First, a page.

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Global Clean Energy Within Reach A new study — co-authored by Stanford researcher Mark Z. Jacobson and UC-Davis researcher Mark A. Delucchi — analyzing what is needed to convert the world’s energy supplies to clean and sustainable sources says that it can be done with today”s technology at costs roughly comparable to conventional energy. But converting will be a massive undertaking on the scale of the moon landings. What is needed most is the societal and political will to make clean energy happen.
Clean energy is energy gained from sources that do release air pollutants, while green energy is energy derived from natural sources. There is a subtle difference between these two energy types even though they are often spoken of as being the same.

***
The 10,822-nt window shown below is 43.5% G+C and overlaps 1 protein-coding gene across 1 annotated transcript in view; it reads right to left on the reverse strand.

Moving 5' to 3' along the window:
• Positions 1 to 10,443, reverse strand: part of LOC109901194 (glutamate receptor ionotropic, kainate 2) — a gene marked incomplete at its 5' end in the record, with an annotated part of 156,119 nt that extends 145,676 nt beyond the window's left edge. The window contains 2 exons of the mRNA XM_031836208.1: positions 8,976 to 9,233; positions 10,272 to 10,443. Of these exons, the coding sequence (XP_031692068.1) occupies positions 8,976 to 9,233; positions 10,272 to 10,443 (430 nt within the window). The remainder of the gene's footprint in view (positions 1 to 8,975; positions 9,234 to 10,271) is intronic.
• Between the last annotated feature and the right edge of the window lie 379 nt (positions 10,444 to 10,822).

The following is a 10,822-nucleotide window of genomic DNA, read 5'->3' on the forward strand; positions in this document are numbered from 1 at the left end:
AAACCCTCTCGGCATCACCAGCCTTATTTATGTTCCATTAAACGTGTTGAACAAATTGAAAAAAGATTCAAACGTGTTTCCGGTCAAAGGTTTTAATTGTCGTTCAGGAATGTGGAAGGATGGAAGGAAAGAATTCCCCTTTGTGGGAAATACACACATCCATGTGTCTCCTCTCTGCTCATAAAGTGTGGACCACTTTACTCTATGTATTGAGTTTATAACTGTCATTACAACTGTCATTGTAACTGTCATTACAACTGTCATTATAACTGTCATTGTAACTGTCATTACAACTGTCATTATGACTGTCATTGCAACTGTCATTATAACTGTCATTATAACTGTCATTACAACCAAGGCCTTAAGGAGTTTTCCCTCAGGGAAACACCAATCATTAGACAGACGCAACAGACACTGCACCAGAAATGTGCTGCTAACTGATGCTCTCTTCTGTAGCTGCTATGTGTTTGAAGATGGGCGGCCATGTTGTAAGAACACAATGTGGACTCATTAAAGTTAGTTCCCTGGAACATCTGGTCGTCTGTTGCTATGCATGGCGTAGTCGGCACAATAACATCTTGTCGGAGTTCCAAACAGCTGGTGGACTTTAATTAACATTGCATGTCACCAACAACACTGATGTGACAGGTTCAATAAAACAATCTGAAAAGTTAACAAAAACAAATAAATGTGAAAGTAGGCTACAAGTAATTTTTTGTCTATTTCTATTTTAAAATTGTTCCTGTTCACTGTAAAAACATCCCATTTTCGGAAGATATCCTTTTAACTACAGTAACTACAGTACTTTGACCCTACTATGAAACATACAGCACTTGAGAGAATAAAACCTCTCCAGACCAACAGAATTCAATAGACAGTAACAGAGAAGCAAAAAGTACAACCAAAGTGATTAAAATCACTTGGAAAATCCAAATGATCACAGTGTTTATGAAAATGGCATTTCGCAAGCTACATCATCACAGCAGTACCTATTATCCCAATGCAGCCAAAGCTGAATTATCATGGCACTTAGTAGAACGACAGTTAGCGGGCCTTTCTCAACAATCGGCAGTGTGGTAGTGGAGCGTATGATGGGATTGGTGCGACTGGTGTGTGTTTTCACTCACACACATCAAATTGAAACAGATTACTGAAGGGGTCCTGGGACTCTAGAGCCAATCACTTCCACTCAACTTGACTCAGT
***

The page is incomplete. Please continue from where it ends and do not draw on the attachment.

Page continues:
Renewable energy is power generated from sources that are constantly being replenished. These renewable energy resources won’t run out, unlike fossil fuels and gas, and include wind and solar energy.
However, while most green energy sources are renewable, not all renewable energy sources are seen as being green. For example, hydropower is a renewable resource, but some would argue that it is not green, since the deforestation and industrialisation related to the building of hydro dams can damage the environment.
Credit: Mark Shwartz, Stanford University News Service and Woods Institute for the Environment.